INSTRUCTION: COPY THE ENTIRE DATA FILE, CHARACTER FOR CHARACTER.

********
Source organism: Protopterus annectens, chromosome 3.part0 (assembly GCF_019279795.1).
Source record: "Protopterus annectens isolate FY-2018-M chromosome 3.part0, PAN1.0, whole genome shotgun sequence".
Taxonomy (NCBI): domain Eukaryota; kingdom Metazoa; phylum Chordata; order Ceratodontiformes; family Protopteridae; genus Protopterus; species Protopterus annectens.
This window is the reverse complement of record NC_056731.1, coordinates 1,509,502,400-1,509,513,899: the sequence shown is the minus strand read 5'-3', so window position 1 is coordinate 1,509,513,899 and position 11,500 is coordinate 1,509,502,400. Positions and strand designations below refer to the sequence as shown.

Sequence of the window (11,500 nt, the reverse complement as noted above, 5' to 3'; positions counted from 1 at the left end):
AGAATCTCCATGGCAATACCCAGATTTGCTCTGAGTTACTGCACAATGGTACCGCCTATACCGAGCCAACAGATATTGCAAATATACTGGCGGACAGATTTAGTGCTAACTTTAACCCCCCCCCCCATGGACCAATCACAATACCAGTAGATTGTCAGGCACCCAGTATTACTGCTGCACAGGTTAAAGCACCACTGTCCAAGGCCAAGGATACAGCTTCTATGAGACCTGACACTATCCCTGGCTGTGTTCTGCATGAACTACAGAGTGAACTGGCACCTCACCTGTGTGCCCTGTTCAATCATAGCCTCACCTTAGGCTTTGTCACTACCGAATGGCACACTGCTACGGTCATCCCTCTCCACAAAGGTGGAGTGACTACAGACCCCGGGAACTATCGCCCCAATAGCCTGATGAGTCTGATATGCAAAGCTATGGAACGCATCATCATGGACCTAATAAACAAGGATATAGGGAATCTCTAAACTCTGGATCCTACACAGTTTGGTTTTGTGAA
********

Source organism: Protopterus annectens, chromosome 3.part0 (assembly GCF_019279795.1).
Source record: "Protopterus annectens isolate FY-2018-M chromosome 3.part0, PAN1.0, whole genome shotgun sequence".
Taxonomy (NCBI): domain Eukaryota; kingdom Metazoa; phylum Chordata; order Ceratodontiformes; family Protopteridae; genus Protopterus; species Protopterus annectens.
This window is the reverse complement of record NC_056731.1, coordinates 1,509,502,400-1,509,513,899: the sequence shown is the minus strand read 5'-3', so window position 1 is coordinate 1,509,513,899 and position 11,500 is coordinate 1,509,502,400. Positions and strand designations below refer to the sequence as shown.

Sequence of the window (11,500 nt, the reverse complement as noted above, 5' to 3'; positions counted from 1 at the left end):
AGAATCTCCATGGCAATACCCAGATTTGCTCTGAGTTACTGCACAATGGTACCGCCTATACCGAGCCAACAGATATTGCAAATATACTGGCGGACAGATTTAGTGCTAACTTTAACCCCCCCCCCCATGGACCAATCACAATACCAGTAGATTGTCAGGCACCCAGTATTACTGCTGCACAGGTTAAAGCACCACTGTCCAAGGCCAAGGATACAGCTTCTATGAGACCTGACACTATCCCTGGCTGTGTTCTGCATGAACTACAGAGTGAACTGGCACCTCACCTGTGTGCCCTGTTCAATCATAGCCTCACCTTAGGCTTTGTCACTACCGAATGGCACACTGCTACGGTCATCCCTCTCCACAAAGGTGGAGTGACTACAGACCCCGGGAACTATCGCCCCAATAGCCTGATGAGTCTGATATGCAAAGCTATGGAACGCATCATCATGGACCTAATAAACAAGGATATAGGGAATCTCTAAACTCTGGATCCTACACAGTTTGGTTTTGTGAA